Vodafone’s UK CEO says that it’s in no rush to launch headline-grabbing up to 400Mbps 4G services.
Taking a sideswipe at rivals EE, Vodafone’s Jeroen Hoencamp said: “I’d rather [roll out 4G] at the pace we’re doing and get it right, than try to go faster and build a thin and flimsy network.”
Vodafone’s 4G network is currently available to roughly 50 per cent of the UK’s population whereas EE’s 4G services can reach around 80 per cent of Brits.
Coverage figures aren’t all they’re cracked up to be, at least according to Hoencamp.
“For us it’s about having the strongest network,” Hoencamp says. “One of the things that makes us different from others is that we have our ‘low band spectrum’. What that means is that our 4G is on a lower frequency, which travels further and deeper indoors. Forget all the technicalities, though: all it means is that we can offer great indoor coverage
By low-band spectrum, Hoencamp is referring to the 800MHz Vodafone won in the 4G spectrum auction and the 900MHz licence already Vodafone owns.
In a nutshell, the means Vodafone can in theory reach more customers without having to build as many extra towers. Signals on lower frequencies can travel for longer distances, which is one of the reasons UK networks were so keen to bag licences to use 800MHz for 4G in the auction.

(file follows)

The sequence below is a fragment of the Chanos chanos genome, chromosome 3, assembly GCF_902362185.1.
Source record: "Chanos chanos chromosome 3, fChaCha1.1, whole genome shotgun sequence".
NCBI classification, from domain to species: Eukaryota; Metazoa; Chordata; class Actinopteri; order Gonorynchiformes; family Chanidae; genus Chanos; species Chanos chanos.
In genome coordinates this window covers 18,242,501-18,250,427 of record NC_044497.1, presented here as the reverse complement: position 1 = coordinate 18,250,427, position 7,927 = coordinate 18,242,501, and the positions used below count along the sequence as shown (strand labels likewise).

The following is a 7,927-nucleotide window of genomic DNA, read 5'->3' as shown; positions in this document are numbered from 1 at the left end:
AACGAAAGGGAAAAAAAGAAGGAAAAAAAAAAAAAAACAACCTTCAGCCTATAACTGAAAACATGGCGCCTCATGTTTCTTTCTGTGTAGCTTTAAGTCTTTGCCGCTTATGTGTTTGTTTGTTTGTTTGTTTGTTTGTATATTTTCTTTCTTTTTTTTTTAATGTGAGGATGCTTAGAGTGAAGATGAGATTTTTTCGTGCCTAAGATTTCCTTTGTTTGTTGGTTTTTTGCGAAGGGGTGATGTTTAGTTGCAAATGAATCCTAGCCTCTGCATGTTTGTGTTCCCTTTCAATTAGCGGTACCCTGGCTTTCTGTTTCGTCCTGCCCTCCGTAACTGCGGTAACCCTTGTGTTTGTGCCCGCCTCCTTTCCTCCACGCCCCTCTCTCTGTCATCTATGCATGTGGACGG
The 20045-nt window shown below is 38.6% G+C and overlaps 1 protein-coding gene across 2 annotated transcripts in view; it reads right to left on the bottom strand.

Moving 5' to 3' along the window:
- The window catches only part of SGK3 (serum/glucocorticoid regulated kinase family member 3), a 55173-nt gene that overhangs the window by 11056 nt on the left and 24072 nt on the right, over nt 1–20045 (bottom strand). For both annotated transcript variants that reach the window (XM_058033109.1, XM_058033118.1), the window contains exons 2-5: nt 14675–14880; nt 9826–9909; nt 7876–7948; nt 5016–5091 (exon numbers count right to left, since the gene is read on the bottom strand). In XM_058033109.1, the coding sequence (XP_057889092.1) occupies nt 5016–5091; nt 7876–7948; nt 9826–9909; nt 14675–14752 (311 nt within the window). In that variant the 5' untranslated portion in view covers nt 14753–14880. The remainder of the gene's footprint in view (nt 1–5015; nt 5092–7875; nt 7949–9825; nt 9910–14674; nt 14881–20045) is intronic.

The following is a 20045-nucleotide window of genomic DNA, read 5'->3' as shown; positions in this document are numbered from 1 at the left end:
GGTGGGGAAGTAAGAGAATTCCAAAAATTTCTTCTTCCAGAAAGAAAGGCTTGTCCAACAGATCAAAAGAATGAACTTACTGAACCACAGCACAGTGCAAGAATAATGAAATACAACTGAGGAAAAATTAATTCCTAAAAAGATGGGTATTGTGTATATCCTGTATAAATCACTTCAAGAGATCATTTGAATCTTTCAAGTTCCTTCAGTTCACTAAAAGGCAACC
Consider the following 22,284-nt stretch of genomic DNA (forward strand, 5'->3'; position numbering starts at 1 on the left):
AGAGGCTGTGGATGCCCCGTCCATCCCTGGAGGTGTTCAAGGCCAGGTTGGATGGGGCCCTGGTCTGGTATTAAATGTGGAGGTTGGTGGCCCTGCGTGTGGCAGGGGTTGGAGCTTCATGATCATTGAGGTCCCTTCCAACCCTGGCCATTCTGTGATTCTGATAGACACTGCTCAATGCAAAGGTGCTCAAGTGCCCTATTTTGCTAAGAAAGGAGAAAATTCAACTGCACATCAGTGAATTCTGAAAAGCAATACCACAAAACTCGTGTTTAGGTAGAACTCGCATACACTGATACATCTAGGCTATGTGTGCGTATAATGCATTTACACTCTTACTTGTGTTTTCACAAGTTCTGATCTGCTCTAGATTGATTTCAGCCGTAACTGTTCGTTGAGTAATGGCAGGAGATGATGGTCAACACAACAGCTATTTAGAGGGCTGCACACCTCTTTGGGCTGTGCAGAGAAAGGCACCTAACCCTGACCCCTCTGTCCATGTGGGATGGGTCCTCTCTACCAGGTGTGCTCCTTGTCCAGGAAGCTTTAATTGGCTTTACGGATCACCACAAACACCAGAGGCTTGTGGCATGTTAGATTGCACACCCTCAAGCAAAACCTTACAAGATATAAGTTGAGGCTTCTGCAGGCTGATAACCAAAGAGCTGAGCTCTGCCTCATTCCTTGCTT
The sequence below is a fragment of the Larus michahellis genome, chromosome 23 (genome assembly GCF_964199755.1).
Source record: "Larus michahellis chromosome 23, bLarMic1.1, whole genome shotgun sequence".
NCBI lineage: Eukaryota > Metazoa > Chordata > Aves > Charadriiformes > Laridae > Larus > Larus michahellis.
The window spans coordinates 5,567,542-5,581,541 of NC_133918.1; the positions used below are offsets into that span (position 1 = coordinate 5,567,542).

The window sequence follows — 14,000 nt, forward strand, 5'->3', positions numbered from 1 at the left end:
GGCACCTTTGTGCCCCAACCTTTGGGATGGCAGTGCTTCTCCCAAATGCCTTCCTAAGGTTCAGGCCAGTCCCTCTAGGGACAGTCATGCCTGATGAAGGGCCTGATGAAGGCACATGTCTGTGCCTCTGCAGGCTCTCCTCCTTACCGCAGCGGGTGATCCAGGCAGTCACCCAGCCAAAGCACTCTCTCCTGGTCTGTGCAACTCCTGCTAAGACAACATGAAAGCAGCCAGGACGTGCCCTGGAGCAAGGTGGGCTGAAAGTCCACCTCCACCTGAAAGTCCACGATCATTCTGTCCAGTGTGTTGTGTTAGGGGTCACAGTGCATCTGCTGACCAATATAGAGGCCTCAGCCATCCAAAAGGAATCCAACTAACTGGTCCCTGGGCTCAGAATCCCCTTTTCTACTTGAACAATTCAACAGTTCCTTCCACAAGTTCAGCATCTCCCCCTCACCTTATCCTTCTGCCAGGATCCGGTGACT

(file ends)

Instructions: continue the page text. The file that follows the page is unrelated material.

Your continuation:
So Vodafone can in theory promise stronger 4G reception indoors than EE, despite having a smaller population footprint.
While that may be true, it ignores EE’s plans to launch an ‘inside-out network’ with BT.
This would see future BT Home Hub wireless routers doubling as mini mobile masts, giving an extra signal boost to home customers. It’s something TalkTalk, which uses O2’s network to power TalkTalk Mobile, is hoping to achieve as well.
Following BT’s acquisition of EE’s mobile and home broadband business the UK’s biggest ISP will have over 8 million fixed-line customers. This gives it the opportunity to boost indoor coverage without having to set up more masts.
This will require EE and BT to concentrate on getting the handover on calls transitioning from WiFi to cellular (and vice versa) working seamlessly.
Hoencamp also said that racing to launch up to 300Mbps+ services was futile, as right now customers don’t need anything beyond 20Mbps to stream video on phones.
While EE is only planning to deliver this in high capacity venues like Wembley Stadium (at least initially) this statement looks over the fact that Vodafone promised to triple current 4G speeds with the launch of LTE-Advanced services last October.